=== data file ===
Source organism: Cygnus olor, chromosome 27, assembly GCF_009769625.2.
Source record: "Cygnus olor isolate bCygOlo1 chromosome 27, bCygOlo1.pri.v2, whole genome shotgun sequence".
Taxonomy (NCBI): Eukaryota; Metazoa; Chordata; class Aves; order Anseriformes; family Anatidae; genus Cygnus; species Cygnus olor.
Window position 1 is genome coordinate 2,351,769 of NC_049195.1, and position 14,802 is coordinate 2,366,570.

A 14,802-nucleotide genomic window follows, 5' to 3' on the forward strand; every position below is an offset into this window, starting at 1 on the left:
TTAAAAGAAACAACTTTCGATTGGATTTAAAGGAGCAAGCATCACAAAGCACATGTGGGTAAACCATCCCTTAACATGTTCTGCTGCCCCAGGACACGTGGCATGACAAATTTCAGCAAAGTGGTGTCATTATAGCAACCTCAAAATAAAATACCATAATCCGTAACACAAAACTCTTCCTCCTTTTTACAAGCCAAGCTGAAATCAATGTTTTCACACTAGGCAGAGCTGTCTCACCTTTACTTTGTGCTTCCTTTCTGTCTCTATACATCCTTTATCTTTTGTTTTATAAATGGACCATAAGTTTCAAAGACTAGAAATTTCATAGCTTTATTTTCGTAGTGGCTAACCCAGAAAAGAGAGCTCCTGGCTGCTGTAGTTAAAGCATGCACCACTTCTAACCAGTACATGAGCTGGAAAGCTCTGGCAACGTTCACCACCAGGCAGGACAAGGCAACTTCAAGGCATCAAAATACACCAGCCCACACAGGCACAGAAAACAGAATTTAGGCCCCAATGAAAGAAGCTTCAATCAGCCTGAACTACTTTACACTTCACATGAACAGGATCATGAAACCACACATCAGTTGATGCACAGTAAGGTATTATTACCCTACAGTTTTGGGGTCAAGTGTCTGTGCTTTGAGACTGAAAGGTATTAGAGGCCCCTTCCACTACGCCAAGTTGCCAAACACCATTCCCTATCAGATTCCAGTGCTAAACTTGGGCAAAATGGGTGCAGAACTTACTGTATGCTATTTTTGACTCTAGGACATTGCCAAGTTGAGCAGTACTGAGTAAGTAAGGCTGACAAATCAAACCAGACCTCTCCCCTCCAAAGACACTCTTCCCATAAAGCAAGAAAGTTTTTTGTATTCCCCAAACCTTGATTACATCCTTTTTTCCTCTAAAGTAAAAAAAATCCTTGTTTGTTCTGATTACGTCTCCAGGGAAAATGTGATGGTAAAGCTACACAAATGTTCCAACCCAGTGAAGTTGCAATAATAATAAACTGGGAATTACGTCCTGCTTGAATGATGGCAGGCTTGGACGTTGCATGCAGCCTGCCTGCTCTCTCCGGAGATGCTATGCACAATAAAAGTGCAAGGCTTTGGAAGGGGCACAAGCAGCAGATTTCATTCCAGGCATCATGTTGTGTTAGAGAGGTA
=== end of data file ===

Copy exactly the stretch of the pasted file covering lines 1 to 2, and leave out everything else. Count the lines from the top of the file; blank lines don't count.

Source organism: Cygnus olor, chromosome 27, assembly GCF_009769625.2.
Source record: "Cygnus olor isolate bCygOlo1 chromosome 27, bCygOlo1.pri.v2, whole genome shotgun sequence".